News

Funding Granted to 16 Projects in AI and Autonomous Systems

Published: September 12, 2019

Participants at the AI for Humanity and Society 2023 workshops. Photo: Charlotte Carlberg

Marianne and Marcus Wallenberg Foundation has granted SEK 96 million to be shared by 16 research projects studying the impact of artificial intelligence and autonomous systems on our society and our behaviour.

The 16 projects seek to answer a number of questions relating to ethics, society and behaviour in the technology shift that society is facing. Examples of these questions include: How does the labour market change when robots take over certain jobs? What does the growing use of facial and voice recognition technology entail? How is human behaviour affected by the increasing use of drones? What happens in the retail sector when AI is increasingly controlling consumer choice? Is it possible for digital assistants to counteract ill-health due to stress? Who determines which ethical choices an AI should make?

“It is incredibly important for Sweden to keep up with the technology shift that is happening right now. It is a matter, on the one hand, of being part of developing and implementing the technology and, on the other, of users accepting and feeling comfortable using it. It is therefore important to study both the positive and negative effects, both on the individual and on society as a whole. By looking at the benefits and the risks, we can adopt a safer approach to the new,” says Peter Wallenberg Jr, chair of Marianne and Marcus Wallenberg Foundation.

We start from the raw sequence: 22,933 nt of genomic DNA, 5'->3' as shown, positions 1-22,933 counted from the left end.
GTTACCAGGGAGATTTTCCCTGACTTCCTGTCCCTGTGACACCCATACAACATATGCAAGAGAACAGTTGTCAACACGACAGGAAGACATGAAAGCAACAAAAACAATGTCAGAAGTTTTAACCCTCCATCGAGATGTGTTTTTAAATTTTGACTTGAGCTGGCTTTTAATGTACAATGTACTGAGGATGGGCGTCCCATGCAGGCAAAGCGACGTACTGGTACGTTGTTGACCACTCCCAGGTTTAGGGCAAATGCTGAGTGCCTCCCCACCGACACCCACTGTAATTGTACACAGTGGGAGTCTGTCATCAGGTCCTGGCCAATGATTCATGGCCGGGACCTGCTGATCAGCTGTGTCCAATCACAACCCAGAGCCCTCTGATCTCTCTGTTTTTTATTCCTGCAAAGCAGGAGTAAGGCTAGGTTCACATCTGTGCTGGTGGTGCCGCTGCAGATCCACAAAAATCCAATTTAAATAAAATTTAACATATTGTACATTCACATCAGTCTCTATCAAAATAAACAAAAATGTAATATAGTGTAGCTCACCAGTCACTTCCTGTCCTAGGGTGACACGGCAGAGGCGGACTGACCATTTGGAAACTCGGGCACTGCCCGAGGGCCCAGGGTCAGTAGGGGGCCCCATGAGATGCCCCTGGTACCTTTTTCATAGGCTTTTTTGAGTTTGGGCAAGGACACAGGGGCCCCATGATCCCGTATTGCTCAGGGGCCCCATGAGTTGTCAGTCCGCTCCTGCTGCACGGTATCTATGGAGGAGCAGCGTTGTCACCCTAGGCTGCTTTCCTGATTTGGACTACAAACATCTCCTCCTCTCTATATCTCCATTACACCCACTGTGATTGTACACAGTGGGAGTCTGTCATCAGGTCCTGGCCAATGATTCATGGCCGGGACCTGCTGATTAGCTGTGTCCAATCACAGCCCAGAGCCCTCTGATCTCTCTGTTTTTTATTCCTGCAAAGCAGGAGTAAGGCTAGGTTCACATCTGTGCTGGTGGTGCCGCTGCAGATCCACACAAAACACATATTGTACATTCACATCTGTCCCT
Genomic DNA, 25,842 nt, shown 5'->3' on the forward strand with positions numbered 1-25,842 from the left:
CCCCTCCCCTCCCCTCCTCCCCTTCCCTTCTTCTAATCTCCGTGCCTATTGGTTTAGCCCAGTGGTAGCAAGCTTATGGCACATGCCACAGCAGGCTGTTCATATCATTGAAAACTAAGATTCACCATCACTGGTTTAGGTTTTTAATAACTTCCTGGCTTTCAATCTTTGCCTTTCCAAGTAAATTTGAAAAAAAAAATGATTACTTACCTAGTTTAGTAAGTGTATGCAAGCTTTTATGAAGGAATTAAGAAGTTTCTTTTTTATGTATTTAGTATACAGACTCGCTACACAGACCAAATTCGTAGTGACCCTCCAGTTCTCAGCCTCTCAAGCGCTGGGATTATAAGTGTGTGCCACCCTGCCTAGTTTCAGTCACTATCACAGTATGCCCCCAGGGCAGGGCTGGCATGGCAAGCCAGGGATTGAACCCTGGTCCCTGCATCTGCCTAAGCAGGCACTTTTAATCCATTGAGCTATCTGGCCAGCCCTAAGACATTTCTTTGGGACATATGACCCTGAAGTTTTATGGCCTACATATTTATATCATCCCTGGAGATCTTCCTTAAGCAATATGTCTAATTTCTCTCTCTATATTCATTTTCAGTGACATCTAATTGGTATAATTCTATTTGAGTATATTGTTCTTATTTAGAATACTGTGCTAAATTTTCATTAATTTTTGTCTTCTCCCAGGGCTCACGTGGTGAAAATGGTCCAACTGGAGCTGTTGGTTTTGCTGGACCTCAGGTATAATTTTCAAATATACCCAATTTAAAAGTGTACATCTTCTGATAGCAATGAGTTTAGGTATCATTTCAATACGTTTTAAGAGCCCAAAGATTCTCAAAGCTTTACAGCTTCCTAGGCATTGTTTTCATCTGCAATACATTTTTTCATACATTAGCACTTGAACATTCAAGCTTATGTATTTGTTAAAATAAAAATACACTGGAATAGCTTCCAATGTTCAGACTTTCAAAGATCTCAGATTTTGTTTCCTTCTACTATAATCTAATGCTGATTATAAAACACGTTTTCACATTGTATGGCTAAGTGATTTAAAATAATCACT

The 16 projects are distributed across nine universities and institutions around Sweden. Read more about each project.

The projects are part of the national research programme WASP-HS, where the abbreviation HS stands for humanities and society. The research programme was initiated by Marianne and Marcus Wallenberg Foundation and Marcus and Amalia Wallenberg Foundation and encompasses a total of SEK 660 million over ten years. The programme will primarily analyse the ethical, economic, social, legal and labour market aspects that may be entailed by the ongoing technological shift in society.